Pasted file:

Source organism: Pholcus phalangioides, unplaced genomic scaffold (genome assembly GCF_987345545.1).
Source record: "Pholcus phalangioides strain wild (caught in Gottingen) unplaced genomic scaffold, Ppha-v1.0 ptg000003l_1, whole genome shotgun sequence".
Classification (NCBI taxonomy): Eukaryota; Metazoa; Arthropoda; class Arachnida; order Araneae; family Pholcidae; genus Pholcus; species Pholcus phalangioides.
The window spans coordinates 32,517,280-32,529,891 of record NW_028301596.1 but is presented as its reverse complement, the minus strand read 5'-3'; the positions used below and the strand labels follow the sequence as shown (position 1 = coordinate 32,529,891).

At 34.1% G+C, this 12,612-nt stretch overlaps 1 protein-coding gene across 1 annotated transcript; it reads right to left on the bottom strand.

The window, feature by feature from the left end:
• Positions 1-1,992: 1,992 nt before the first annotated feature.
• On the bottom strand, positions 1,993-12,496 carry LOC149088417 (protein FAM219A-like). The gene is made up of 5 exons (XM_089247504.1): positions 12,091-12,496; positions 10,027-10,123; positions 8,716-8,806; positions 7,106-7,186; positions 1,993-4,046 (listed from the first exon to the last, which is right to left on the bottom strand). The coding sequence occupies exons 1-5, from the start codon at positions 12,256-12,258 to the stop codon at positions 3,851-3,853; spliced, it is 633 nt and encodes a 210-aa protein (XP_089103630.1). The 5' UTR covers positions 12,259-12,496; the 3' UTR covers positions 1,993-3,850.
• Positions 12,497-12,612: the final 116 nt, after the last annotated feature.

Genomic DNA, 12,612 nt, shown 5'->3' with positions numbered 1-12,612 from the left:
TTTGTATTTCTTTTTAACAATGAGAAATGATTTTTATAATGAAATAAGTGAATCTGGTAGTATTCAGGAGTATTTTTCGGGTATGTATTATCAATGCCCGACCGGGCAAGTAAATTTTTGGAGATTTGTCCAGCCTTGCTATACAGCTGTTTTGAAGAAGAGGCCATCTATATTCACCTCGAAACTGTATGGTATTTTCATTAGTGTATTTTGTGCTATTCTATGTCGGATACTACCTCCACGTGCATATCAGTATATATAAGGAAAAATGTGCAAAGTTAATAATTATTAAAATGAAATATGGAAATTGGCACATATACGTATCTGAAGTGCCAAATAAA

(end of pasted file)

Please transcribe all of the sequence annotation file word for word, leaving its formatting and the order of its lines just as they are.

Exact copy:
Source organism: Pholcus phalangioides, unplaced genomic scaffold (genome assembly GCF_987345545.1).
Source record: "Pholcus phalangioides strain wild (caught in Gottingen) unplaced genomic scaffold, Ppha-v1.0 ptg000003l_1, whole genome shotgun sequence".
Classification (NCBI taxonomy): Eukaryota; Metazoa; Arthropoda; class Arachnida; order Araneae; family Pholcidae; genus Pholcus; species Pholcus phalangioides.
The window spans coordinates 32,517,280-32,529,891 of record NW_028301596.1 but is presented as its reverse complement, the minus strand read 5'-3'; the positions used below and the strand labels follow the sequence as shown (position 1 = coordinate 32,529,891).

At 34.1% G+C, this 12,612-nt stretch overlaps 1 protein-coding gene across 1 annotated transcript; it reads right to left on the bottom strand.

The window, feature by feature from the left end:
• Positions 1-1,992: 1,992 nt before the first annotated feature.
• On the bottom strand, positions 1,993-12,496 carry LOC149088417 (protein FAM219A-like). The gene is made up of 5 exons (XM_089247504.1): positions 12,091-12,496; positions 10,027-10,123; positions 8,716-8,806; positions 7,106-7,186; positions 1,993-4,046 (listed from the first exon to the last, which is right to left on the bottom strand). The coding sequence occupies exons 1-5, from the start codon at positions 12,256-12,258 to the stop codon at positions 3,851-3,853; spliced, it is 633 nt and encodes a 210-aa protein (XP_089103630.1). The 5' UTR covers positions 12,259-12,496; the 3' UTR covers positions 1,993-3,850.
• Positions 12,497-12,612: the final 116 nt, after the last annotated feature.

Genomic DNA, 12,612 nt, shown 5'->3' with positions numbered 1-12,612 from the left:
TTTGTATTTCTTTTTAACAATGAGAAATGATTTTTATAATGAAATAAGTGAATCTGGTAGTATTCAGGAGTATTTTTCGGGTATGTATTATCAATGCCCGACCGGGCAAGTAAATTTTTGGAGATTTGTCCAGCCTTGCTATACAGCTGTTTTGAAGAAGAGGCCATCTATATTCACCTCGAAACTGTATGGTATTTTCATTAGTGTATTTTGTGCTATTCTATGTCGGATACTACCTCCACGTGCATATCAGTATATATAAGGAAAAATGTGCAAAGTTAATAATTATTAAAATGAAATATGGAAATTGGCACATATACGTATCTGAAGTGCCAAATAAA